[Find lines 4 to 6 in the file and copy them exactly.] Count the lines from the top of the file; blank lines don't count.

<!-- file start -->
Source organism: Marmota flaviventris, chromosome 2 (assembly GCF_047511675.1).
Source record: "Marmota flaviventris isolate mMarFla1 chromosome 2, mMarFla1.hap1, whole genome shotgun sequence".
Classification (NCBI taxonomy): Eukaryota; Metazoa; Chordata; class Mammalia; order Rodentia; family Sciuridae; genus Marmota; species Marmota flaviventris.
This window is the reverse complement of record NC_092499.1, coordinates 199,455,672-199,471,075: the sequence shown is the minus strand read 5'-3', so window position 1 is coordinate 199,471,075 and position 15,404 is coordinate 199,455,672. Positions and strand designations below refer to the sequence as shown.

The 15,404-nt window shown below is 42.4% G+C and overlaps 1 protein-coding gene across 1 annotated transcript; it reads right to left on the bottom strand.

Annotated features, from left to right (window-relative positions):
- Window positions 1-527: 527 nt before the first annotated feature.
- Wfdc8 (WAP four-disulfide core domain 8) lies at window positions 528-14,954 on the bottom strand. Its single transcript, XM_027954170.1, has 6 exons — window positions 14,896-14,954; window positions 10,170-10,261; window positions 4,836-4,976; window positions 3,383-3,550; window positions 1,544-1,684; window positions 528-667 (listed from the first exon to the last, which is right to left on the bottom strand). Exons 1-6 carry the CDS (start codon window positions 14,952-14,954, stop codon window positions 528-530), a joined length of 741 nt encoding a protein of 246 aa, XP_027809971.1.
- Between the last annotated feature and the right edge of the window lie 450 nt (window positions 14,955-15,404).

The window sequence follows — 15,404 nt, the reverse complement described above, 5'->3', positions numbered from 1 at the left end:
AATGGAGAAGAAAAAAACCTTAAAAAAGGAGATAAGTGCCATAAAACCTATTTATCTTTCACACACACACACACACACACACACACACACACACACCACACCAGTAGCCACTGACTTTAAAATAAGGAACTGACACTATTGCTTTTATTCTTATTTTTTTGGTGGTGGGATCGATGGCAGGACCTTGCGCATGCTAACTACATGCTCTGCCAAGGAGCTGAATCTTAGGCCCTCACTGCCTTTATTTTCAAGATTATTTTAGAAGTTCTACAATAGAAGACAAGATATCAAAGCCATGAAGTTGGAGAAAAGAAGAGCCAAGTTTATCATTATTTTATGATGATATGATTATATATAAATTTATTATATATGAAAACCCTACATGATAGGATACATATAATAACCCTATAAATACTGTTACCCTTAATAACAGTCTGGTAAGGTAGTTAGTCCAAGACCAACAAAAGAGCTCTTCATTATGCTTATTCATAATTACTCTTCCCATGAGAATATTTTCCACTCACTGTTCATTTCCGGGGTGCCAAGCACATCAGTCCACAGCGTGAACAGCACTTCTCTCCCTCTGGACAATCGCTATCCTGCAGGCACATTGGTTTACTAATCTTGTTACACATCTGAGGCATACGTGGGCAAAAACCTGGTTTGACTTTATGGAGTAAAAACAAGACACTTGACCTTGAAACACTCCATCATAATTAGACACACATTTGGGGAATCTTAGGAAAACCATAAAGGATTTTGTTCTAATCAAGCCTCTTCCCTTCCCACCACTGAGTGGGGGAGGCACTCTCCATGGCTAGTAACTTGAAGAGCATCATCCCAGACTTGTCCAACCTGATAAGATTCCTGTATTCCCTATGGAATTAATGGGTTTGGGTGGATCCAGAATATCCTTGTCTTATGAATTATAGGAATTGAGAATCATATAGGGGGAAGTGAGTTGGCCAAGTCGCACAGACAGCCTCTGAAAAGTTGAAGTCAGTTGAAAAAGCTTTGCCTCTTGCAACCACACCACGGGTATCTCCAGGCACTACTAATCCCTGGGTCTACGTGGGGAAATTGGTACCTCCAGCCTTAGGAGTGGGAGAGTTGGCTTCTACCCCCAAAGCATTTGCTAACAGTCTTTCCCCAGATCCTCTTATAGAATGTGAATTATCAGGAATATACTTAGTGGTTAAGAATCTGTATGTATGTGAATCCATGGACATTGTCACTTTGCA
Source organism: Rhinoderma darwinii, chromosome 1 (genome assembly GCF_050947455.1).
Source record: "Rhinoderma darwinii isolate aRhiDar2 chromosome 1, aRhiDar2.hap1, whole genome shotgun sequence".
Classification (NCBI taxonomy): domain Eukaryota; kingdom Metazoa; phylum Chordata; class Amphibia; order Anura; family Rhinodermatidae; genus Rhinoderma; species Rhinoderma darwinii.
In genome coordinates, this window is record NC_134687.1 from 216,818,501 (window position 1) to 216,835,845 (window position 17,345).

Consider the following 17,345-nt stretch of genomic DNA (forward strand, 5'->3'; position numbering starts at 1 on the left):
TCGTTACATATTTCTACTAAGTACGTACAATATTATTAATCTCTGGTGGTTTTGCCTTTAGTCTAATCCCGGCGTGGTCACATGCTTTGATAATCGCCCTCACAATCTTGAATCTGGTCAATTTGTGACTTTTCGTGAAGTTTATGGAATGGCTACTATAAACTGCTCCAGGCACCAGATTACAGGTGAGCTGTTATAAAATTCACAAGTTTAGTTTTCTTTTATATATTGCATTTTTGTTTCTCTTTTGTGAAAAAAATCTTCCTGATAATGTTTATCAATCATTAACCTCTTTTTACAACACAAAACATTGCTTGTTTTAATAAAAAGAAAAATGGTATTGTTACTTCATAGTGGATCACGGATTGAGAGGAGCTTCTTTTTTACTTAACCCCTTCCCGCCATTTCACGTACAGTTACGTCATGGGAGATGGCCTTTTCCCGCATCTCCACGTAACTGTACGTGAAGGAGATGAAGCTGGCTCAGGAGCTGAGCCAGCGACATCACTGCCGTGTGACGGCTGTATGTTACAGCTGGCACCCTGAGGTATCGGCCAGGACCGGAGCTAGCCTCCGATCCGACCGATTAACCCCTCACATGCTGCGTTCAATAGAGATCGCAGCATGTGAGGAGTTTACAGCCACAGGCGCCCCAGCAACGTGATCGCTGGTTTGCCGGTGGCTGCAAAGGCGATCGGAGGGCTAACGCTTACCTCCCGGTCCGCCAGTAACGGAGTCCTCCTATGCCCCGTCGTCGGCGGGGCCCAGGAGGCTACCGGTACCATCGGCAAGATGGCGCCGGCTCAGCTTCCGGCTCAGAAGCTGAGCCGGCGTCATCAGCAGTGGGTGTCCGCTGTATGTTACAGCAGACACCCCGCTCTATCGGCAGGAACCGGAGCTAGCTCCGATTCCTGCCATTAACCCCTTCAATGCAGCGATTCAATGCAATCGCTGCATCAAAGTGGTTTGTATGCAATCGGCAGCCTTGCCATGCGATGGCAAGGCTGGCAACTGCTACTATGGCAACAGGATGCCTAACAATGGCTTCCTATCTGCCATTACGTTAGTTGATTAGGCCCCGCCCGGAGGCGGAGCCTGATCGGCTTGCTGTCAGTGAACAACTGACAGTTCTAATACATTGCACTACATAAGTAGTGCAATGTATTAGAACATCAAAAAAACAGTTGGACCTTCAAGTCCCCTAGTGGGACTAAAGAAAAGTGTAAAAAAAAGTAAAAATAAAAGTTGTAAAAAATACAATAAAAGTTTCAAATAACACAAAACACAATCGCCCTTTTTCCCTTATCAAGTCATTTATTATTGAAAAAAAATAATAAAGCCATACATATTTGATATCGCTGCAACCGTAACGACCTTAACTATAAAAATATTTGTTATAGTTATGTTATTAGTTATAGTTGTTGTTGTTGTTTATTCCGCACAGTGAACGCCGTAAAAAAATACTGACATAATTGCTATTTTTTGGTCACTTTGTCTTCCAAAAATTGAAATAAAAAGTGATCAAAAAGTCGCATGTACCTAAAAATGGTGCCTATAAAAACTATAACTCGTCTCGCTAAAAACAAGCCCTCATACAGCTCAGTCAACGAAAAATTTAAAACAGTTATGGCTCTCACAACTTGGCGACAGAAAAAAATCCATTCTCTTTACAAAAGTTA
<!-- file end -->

This window is the reverse complement of record NC_092499.1, coordinates 199,455,672-199,471,075: the sequence shown is the minus strand read 5'-3', so window position 1 is coordinate 199,471,075 and position 15,404 is coordinate 199,455,672. Positions and strand designations below refer to the sequence as shown.

The 15,404-nt window shown below is 42.4% G+C and overlaps 1 protein-coding gene across 1 annotated transcript; it reads right to left on the bottom strand.

Annotated features, from left to right (window-relative positions):